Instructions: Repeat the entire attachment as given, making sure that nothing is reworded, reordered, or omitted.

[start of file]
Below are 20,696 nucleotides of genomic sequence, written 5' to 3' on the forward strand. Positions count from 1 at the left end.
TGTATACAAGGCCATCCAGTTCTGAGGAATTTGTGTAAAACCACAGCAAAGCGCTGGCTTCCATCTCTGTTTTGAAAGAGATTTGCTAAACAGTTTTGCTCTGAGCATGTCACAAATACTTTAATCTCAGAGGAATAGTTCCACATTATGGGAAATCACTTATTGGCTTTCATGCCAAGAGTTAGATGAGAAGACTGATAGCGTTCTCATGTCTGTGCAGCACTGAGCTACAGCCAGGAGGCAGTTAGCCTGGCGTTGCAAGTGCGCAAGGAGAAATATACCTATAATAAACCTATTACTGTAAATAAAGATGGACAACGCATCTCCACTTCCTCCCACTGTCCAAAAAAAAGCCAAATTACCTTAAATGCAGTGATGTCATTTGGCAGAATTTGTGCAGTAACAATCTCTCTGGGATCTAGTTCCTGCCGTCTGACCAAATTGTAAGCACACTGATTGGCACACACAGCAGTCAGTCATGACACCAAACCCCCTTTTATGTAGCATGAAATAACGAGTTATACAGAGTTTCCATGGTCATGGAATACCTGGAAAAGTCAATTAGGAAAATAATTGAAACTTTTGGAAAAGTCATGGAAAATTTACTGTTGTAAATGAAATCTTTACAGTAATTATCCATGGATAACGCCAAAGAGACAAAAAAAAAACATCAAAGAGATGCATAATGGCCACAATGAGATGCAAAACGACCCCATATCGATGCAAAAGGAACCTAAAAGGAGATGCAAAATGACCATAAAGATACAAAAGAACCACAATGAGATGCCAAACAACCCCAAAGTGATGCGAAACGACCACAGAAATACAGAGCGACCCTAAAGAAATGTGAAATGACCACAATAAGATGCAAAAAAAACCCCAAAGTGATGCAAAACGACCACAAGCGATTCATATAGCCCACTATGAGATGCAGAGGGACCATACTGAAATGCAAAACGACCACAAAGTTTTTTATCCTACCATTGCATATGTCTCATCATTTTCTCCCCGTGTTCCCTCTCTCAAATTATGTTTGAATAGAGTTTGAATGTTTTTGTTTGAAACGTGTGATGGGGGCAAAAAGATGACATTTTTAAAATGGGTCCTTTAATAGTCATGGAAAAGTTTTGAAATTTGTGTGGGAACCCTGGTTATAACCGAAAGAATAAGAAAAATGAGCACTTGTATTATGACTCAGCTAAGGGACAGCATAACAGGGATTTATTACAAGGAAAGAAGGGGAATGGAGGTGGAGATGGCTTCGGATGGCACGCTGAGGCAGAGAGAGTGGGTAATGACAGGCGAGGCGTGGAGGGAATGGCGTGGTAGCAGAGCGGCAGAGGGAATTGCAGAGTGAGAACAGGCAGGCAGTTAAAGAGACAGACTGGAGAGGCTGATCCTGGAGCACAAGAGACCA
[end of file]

Below are 20,696 nucleotides of genomic sequence, written 5' to 3' on the forward strand. Positions count from 1 at the left end.
TGTATACAAGGCCATCCAGTTCTGAGGAATTTGTGTAAAACCACAGCAAAGCGCTGGCTTCCATCTCTGTTTTGAAAGAGATTTGCTAAACAGTTTTGCTCTGAGCATGTCACAAATACTTTAATCTCAGAGGAATAGTTCCACATTATGGGAAATCACTTATTGGCTTTCATGCCAAGAGTTAGATGAGAAGACTGATAGCGTTCTCATGTCTGTGCAGCACTGAGCTACAGCCAGGAGGCAGTTAGCCTGGCGTTGCAAGTGCGCAAGGAGAAATATACCTATAATAAACCTATTACTGTAAATAAAGATGGACAACGCATCTCCACTTCCTCCCACTGTCCAAAAAAAAGCCAAATTACCTTAAATGCAGTGATGTCATTTGGCAGAATTTGTGCAGTAACAATCTCTCTGGGATCTAGTTCCTGCCGTCTGACCAAATTGTAAGCACACTGATTGGCACACACAGCAGTCAGTCATGACACCAAACCCCCTTTTATGTAGCATGAAATAACGAGTTATACAGAGTTTCCATGGTCATGGAATACCTGGAAAAGTCAATTAGGAAAATAATTGAAACTTTTGGAAAAGTCATGGAAAATTTACTGTTGTAAATGAAATCTTTACAGTAATTATCCATGGATAACGCCAAAGAGACAAAAAAAAAACATCAAAGAGATGCATAATGGCCACAATGAGATGCAAAACGACCCCATATCGATGCAAAAGGAACCTAAAAGGAGATGCAAAATGACCATAAAGATACAAAAGAACCACAATGAGATGCCAAACAACCCCAAAGTGATGCGAAACGACCACAGAAATACAGAGCGACCCTAAAGAAATGTGAAATGACCACAATAAGATGCAAAAAAAACCCCAAAGTGATGCAAAACGACCACAAGCGATTCATATAGCCCACTATGAGATGCAGAGGGACCATACTGAAATGCAAAACGACCACAAAGTTTTTTATCCTACCATTGCATATGTCTCATCATTTTCTCCCCGTGTTCCCTCTCTCAAATTATGTTTGAATAGAGTTTGAATGTTTTTGTTTGAAACGTGTGATGGGGGCAAAAAGATGACATTTTTAAAATGGGTCCTTTAATAGTCATGGAAAAGTTTTGAAATTTGTGTGGGAACCCTGGTTATAACCGAAAGAATAAGAAAAATGAGCACTTGTATTATGACTCAGCTAAGGGACAGCATAACAGGGATTTATTACAAGGAAAGAAGGGGAATGGAGGTGGAGATGGCTTCGGATGGCACGCTGAGGCAGAGAGAGTGGGTAATGACAGGCGAGGCGTGGAGGGAATGGCGTGGTAGCAGAGCGGCAGAGGGAATTGCAGAGTGAGAACAGGCAGGCAGTTAAAGAGACAGACTGGAGAGGCTGATCCTGGAGCACAAGAGACCA